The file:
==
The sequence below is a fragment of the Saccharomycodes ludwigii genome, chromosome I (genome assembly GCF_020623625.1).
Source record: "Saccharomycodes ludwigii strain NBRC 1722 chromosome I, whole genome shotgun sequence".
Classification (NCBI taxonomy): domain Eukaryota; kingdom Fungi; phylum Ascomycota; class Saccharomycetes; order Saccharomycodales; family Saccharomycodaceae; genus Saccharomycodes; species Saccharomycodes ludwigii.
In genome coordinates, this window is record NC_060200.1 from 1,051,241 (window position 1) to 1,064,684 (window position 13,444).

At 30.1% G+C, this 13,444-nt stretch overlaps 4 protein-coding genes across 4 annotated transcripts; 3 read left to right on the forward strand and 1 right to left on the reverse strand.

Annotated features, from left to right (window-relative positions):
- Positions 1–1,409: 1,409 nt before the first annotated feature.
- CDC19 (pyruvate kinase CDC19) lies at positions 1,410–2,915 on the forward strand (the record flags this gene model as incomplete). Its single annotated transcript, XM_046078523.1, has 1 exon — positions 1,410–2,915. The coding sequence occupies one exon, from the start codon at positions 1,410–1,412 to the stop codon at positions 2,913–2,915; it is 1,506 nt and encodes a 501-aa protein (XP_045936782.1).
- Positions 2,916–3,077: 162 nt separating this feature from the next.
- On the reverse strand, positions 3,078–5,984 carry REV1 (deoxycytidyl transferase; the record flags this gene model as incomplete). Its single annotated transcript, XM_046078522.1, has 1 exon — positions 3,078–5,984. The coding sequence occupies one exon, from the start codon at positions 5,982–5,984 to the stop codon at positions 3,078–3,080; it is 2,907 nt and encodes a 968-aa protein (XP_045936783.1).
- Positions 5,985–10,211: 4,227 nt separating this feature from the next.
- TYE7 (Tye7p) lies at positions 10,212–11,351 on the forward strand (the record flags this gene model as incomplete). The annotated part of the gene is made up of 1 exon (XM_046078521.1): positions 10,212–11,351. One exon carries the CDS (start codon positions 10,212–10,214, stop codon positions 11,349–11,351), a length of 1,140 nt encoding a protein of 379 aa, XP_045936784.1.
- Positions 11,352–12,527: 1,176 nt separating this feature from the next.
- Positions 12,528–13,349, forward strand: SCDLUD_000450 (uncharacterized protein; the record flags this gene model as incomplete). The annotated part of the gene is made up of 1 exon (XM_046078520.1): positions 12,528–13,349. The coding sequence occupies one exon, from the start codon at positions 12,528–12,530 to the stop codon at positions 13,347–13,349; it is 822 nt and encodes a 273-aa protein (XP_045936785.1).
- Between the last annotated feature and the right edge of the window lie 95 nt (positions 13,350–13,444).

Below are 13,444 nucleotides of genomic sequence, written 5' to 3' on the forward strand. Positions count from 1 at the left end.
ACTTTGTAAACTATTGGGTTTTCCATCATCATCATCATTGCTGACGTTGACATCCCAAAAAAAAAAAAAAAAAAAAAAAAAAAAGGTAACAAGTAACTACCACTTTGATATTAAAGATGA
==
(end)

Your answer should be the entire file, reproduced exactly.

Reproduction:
The sequence below is a fragment of the Saccharomycodes ludwigii genome, chromosome I (genome assembly GCF_020623625.1).
Source record: "Saccharomycodes ludwigii strain NBRC 1722 chromosome I, whole genome shotgun sequence".
Classification (NCBI taxonomy): domain Eukaryota; kingdom Fungi; phylum Ascomycota; class Saccharomycetes; order Saccharomycodales; family Saccharomycodaceae; genus Saccharomycodes; species Saccharomycodes ludwigii.
In genome coordinates, this window is record NC_060200.1 from 1,051,241 (window position 1) to 1,064,684 (window position 13,444).

At 30.1% G+C, this 13,444-nt stretch overlaps 4 protein-coding genes across 4 annotated transcripts; 3 read left to right on the forward strand and 1 right to left on the reverse strand.

Annotated features, from left to right (window-relative positions):
- Positions 1–1,409: 1,409 nt before the first annotated feature.
- CDC19 (pyruvate kinase CDC19) lies at positions 1,410–2,915 on the forward strand (the record flags this gene model as incomplete). Its single annotated transcript, XM_046078523.1, has 1 exon — positions 1,410–2,915. The coding sequence occupies one exon, from the start codon at positions 1,410–1,412 to the stop codon at positions 2,913–2,915; it is 1,506 nt and encodes a 501-aa protein (XP_045936782.1).
- Positions 2,916–3,077: 162 nt separating this feature from the next.
- On the reverse strand, positions 3,078–5,984 carry REV1 (deoxycytidyl transferase; the record flags this gene model as incomplete). Its single annotated transcript, XM_046078522.1, has 1 exon — positions 3,078–5,984. The coding sequence occupies one exon, from the start codon at positions 5,982–5,984 to the stop codon at positions 3,078–3,080; it is 2,907 nt and encodes a 968-aa protein (XP_045936783.1).
- Positions 5,985–10,211: 4,227 nt separating this feature from the next.
- TYE7 (Tye7p) lies at positions 10,212–11,351 on the forward strand (the record flags this gene model as incomplete). The annotated part of the gene is made up of 1 exon (XM_046078521.1): positions 10,212–11,351. One exon carries the CDS (start codon positions 10,212–10,214, stop codon positions 11,349–11,351), a length of 1,140 nt encoding a protein of 379 aa, XP_045936784.1.
- Positions 11,352–12,527: 1,176 nt separating this feature from the next.
- Positions 12,528–13,349, forward strand: SCDLUD_000450 (uncharacterized protein; the record flags this gene model as incomplete). The annotated part of the gene is made up of 1 exon (XM_046078520.1): positions 12,528–13,349. The coding sequence occupies one exon, from the start codon at positions 12,528–12,530 to the stop codon at positions 13,347–13,349; it is 822 nt and encodes a 273-aa protein (XP_045936785.1).
- Between the last annotated feature and the right edge of the window lie 95 nt (positions 13,350–13,444).

Below are 13,444 nucleotides of genomic sequence, written 5' to 3' on the forward strand. Positions count from 1 at the left end.
ACTTTGTAAACTATTGGGTTTTCCATCATCATCATCATTGCTGACGTTGACATCCCAAAAAAAAAAAAAAAAAAAAAAAAAAAAGGTAACAAGTAACTACCACTTTGATATTAAAGATGA